Electoral fusion

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Electoral fusion is an arrangement where two or more political parties on a ballot list the same candidate, pooling the votes for that candidate. It is distinct from the process of electoral alliances in that the political parties remain separately listed on the ballot. The practice of electoral fusion in jurisdictions where it exists allows minor parties to influence election results and policy by offering to endorse or nominate a major party's candidate.

Electoral fusion is also known as fusion voting, cross endorsement, multiple party nomination, multi-party nomination, plural nomination, and ballot freedom.[1][2]


Electoral fusion is currently used only in provincial elections in Corrientes, Formosa, Jujuy, La Rioja, Neuquén, Tierra del Fuego and Tucumán Provinces.

In the past it was used in Buenos Aires, Chaco, Chubut, Córdoba, Mendoza, Río Negro, San Juan, Santiago del Estero Provinces and Buenos Aires City.


Elections for the Australian Senate allow for joint Senate tickets, which "contains members that have been endorsed by more than one registered political party".[3] Examples of fusion tickets include the Liberal Party and Nationals fusion ticket, and the Sex Party and HEMP Party fusion ticket in 2016.[4]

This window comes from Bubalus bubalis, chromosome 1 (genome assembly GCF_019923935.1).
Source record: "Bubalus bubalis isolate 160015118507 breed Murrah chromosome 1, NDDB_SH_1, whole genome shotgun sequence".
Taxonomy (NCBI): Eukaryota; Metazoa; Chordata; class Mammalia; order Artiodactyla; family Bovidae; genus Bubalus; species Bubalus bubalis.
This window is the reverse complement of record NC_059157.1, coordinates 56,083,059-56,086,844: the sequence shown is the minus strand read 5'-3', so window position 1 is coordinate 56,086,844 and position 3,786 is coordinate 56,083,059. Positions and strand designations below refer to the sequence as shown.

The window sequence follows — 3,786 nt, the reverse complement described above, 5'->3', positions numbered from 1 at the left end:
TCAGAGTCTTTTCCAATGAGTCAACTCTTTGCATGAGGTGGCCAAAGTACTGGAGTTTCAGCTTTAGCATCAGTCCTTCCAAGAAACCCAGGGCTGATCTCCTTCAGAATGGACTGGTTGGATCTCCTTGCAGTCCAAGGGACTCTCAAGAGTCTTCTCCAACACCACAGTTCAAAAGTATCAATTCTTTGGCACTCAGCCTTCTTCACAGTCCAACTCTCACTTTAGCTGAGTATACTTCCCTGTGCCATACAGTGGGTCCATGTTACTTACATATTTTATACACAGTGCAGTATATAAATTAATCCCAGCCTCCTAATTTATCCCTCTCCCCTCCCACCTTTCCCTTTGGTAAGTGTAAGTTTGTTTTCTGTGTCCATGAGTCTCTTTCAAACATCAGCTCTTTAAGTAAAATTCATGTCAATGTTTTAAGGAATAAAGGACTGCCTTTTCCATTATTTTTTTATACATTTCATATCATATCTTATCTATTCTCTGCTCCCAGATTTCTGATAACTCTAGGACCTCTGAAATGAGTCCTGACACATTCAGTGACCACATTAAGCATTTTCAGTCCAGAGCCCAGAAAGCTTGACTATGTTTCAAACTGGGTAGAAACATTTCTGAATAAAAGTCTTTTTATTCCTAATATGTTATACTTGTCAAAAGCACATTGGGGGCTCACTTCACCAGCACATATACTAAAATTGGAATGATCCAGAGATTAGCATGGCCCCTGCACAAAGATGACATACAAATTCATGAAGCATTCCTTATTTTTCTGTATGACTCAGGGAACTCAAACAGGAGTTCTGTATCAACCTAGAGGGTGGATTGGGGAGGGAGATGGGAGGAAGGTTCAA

Hong Kong[edit]

While no party law exists in Hong Kong, candidates in election may list their "political affiliation" on ballots, and there is no restriction regarding the number of political parties or organisations a candidate report to be affiliated with. For example, in the 2004 Legislative Council election Chan Kam Lam, of the Democratic Alliance for the Betterment of Hong Kong, and Chan Yuen Han (unrelated), of the Hong Kong Federation of Trade Unions, running on different pro-Beijing tickets in the same multi-member constituency, were endorsed by both parties.